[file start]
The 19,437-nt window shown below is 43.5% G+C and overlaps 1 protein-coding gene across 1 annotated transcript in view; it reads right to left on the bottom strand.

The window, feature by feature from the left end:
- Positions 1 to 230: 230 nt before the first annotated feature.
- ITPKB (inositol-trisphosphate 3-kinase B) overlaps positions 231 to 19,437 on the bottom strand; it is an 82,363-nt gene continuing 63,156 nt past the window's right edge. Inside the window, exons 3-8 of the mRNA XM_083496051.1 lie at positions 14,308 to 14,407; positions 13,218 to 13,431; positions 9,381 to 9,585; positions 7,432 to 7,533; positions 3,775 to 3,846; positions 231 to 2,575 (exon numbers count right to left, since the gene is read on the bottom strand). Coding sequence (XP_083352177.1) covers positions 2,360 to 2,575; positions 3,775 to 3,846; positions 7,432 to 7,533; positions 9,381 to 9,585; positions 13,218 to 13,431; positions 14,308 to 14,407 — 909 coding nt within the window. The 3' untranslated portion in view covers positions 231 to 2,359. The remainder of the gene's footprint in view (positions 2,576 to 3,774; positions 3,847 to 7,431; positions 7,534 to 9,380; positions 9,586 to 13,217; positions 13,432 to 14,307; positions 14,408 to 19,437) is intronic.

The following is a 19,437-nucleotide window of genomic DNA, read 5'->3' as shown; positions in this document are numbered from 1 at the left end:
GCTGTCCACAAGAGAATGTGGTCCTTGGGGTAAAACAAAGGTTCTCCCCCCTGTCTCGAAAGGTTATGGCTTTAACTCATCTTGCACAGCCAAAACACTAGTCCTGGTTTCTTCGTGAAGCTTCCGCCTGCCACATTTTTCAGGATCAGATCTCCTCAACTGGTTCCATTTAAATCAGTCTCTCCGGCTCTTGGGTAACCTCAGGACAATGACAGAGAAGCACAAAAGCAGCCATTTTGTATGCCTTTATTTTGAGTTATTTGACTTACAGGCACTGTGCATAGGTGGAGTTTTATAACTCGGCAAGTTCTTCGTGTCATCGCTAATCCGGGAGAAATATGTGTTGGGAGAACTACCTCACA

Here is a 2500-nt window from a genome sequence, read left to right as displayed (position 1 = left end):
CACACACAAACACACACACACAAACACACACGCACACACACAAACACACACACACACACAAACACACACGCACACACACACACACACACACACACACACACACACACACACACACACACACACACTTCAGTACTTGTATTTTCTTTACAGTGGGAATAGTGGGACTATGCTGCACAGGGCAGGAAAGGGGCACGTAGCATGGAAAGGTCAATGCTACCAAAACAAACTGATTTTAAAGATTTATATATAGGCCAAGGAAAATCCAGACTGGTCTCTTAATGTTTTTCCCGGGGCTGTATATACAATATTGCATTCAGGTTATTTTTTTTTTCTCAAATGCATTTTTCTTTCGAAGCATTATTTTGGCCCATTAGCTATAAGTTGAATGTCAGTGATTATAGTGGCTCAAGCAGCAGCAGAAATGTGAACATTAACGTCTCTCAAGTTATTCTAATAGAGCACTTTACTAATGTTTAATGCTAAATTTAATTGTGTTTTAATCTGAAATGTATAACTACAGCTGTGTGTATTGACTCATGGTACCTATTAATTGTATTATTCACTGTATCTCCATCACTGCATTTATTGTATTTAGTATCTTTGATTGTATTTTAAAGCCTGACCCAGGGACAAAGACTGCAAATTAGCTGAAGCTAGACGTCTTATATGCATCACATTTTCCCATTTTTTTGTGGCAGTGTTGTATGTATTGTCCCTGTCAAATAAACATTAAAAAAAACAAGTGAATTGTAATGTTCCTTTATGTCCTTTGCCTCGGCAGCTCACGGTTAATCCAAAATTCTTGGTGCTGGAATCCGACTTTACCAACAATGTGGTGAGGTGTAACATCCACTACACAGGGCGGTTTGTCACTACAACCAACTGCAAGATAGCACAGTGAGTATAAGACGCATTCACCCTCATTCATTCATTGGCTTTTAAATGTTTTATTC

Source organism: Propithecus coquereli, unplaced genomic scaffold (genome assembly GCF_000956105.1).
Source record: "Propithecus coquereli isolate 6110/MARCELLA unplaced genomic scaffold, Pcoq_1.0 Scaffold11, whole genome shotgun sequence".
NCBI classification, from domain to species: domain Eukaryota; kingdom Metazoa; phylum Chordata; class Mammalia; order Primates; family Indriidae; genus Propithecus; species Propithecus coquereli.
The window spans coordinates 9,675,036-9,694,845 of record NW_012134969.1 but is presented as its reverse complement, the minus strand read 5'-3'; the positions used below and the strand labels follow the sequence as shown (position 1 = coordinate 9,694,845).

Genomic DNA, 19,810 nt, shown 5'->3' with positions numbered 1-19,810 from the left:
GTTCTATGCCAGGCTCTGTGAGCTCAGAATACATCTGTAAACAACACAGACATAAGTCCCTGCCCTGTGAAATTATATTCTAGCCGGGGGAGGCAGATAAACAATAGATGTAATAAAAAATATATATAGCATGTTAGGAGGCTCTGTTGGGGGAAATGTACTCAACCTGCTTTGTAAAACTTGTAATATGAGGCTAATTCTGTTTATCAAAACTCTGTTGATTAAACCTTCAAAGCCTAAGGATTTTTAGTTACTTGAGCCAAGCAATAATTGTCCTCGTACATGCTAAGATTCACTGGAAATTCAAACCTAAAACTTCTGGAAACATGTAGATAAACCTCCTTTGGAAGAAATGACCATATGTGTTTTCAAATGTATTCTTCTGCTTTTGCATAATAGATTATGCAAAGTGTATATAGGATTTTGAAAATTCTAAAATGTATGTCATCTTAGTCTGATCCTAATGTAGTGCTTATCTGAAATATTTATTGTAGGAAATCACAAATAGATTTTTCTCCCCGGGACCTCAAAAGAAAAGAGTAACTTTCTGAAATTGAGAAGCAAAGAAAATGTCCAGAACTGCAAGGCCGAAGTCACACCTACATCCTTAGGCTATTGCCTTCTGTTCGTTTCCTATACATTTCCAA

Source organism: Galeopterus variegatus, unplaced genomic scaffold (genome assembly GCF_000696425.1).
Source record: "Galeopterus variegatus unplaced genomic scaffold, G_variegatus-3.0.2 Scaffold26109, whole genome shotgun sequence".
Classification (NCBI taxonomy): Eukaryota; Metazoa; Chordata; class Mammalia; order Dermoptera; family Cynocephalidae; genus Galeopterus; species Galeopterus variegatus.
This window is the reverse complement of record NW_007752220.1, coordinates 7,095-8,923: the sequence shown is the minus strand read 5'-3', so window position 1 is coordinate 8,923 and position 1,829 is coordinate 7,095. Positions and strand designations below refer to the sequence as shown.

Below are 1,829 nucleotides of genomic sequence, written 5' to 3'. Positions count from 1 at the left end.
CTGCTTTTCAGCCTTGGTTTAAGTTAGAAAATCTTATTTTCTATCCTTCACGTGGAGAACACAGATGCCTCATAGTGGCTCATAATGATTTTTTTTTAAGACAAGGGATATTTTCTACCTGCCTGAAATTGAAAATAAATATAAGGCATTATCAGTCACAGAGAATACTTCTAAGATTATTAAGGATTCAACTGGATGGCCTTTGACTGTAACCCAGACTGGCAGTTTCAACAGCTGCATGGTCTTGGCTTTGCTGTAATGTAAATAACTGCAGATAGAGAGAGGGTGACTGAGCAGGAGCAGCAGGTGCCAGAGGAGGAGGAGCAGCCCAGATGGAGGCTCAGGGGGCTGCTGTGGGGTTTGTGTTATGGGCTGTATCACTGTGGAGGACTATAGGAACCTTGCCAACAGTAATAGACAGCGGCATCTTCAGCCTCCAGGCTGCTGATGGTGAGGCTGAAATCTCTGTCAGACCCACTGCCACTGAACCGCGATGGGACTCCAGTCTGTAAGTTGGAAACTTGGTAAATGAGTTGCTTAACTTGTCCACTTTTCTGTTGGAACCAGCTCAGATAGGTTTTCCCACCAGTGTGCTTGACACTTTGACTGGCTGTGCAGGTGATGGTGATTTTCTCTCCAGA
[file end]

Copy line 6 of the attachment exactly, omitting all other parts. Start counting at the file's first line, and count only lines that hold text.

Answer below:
GCTGTCCACAAGAGAATGTGGTCCTTGGGGTAAAACAAAGGTTCTCCCCCCTGTCTCGAAAGGTTATGGCTTTAACTCATCTTGCACAGCCAAAACACTAGTCCTGGTTTCTTCGTGAAGCTTCCGCCTGCCACATTTTTCAGGATCAGATCTCCTCAACTGGTTCCATTTAAATCAGTCTCTCCGGCTCTTGGGTAACCTCAGGACAATGACAGAGAAGCACAAAAGCAGCCATTTTGTATGCCTTTATTTTGAGTTATTTGACTTACAGGCACTGTGCATAGGTGGAGTTTTATAACTCGGCAAGTTCTTCGTGTCATCGCTAATCCGGGAGAAATATGTGTTGGGAGAACTACCTCACA